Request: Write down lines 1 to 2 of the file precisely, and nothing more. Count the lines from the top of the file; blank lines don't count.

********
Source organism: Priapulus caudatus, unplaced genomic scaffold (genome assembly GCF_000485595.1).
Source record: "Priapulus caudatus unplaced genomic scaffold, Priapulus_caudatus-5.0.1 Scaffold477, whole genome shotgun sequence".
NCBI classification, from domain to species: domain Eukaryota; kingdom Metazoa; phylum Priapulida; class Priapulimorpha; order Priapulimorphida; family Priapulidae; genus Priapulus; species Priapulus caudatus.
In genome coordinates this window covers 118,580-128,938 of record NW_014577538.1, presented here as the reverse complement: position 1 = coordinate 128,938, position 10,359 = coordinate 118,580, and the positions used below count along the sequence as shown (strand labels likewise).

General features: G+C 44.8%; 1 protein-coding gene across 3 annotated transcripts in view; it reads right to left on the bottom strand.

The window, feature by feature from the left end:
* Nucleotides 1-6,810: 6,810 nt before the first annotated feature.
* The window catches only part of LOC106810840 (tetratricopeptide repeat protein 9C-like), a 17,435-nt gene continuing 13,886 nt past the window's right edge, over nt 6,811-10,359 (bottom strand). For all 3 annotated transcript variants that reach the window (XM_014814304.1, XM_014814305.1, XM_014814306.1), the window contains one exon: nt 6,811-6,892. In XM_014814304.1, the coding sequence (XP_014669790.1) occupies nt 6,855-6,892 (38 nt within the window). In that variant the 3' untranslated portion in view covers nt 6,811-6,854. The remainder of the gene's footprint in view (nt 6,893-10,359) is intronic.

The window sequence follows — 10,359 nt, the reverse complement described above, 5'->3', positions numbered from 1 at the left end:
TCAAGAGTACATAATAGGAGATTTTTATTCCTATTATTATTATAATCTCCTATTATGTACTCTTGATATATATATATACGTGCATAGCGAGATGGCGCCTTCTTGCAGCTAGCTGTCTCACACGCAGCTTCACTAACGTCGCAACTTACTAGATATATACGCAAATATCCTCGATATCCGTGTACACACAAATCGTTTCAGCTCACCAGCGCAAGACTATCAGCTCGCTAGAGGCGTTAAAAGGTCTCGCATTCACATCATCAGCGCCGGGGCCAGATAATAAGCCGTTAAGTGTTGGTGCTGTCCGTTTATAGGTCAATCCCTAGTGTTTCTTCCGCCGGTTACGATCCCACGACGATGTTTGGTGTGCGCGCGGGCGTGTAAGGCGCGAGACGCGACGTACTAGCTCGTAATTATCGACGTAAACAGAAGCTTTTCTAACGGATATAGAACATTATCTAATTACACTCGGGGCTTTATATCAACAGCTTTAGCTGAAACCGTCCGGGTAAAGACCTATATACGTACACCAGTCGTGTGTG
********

Source organism: Priapulus caudatus, unplaced genomic scaffold (genome assembly GCF_000485595.1).
Source record: "Priapulus caudatus unplaced genomic scaffold, Priapulus_caudatus-5.0.1 Scaffold477, whole genome shotgun sequence".